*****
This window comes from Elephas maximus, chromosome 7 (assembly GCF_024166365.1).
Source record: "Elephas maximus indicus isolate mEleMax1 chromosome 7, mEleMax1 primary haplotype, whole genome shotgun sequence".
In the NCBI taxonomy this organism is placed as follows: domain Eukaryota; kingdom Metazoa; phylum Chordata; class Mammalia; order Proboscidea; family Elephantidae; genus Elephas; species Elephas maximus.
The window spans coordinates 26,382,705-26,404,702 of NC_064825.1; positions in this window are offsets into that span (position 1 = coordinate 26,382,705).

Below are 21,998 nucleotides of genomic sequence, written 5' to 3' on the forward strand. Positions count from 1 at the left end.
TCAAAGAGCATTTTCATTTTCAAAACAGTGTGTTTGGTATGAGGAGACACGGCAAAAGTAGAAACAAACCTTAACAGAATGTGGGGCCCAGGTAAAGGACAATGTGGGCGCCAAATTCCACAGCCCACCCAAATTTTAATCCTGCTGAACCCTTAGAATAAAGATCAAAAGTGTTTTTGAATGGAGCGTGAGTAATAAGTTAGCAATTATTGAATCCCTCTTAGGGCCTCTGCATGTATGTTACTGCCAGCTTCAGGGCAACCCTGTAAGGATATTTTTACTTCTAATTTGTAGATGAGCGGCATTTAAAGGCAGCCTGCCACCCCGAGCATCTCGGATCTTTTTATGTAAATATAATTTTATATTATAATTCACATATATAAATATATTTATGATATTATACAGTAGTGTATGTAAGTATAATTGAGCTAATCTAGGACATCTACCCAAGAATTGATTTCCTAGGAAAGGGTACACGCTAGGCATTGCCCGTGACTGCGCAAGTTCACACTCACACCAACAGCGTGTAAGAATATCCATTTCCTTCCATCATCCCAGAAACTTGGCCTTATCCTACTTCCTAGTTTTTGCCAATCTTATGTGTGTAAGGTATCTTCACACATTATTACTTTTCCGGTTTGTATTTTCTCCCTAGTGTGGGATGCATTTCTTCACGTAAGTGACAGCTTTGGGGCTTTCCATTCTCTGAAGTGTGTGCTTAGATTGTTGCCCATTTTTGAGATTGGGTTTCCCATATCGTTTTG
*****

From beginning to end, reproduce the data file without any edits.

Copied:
This window comes from Elephas maximus, chromosome 7 (assembly GCF_024166365.1).
Source record: "Elephas maximus indicus isolate mEleMax1 chromosome 7, mEleMax1 primary haplotype, whole genome shotgun sequence".
In the NCBI taxonomy this organism is placed as follows: domain Eukaryota; kingdom Metazoa; phylum Chordata; class Mammalia; order Proboscidea; family Elephantidae; genus Elephas; species Elephas maximus.
The window spans coordinates 26,382,705-26,404,702 of NC_064825.1; positions in this window are offsets into that span (position 1 = coordinate 26,382,705).

Below are 21,998 nucleotides of genomic sequence, written 5' to 3' on the forward strand. Positions count from 1 at the left end.
TCAAAGAGCATTTTCATTTTCAAAACAGTGTGTTTGGTATGAGGAGACACGGCAAAAGTAGAAACAAACCTTAACAGAATGTGGGGCCCAGGTAAAGGACAATGTGGGCGCCAAATTCCACAGCCCACCCAAATTTTAATCCTGCTGAACCCTTAGAATAAAGATCAAAAGTGTTTTTGAATGGAGCGTGAGTAATAAGTTAGCAATTATTGAATCCCTCTTAGGGCCTCTGCATGTATGTTACTGCCAGCTTCAGGGCAACCCTGTAAGGATATTTTTACTTCTAATTTGTAGATGAGCGGCATTTAAAGGCAGCCTGCCACCCCGAGCATCTCGGATCTTTTTATGTAAATATAATTTTATATTATAATTCACATATATAAATATATTTATGATATTATACAGTAGTGTATGTAAGTATAATTGAGCTAATCTAGGACATCTACCCAAGAATTGATTTCCTAGGAAAGGGTACACGCTAGGCATTGCCCGTGACTGCGCAAGTTCACACTCACACCAACAGCGTGTAAGAATATCCATTTCCTTCCATCATCCCAGAAACTTGGCCTTATCCTACTTCCTAGTTTTTGCCAATCTTATGTGTGTAAGGTATCTTCACACATTATTACTTTTCCGGTTTGTATTTTCTCCCTAGTGTGGGATGCATTTCTTCACGTAAGTGACAGCTTTGGGGCTTTCCATTCTCTGAAGTGTGTGCTTAGATTGTTGCCCATTTTTGAGATTGGGTTTCCCATATCGTTTTG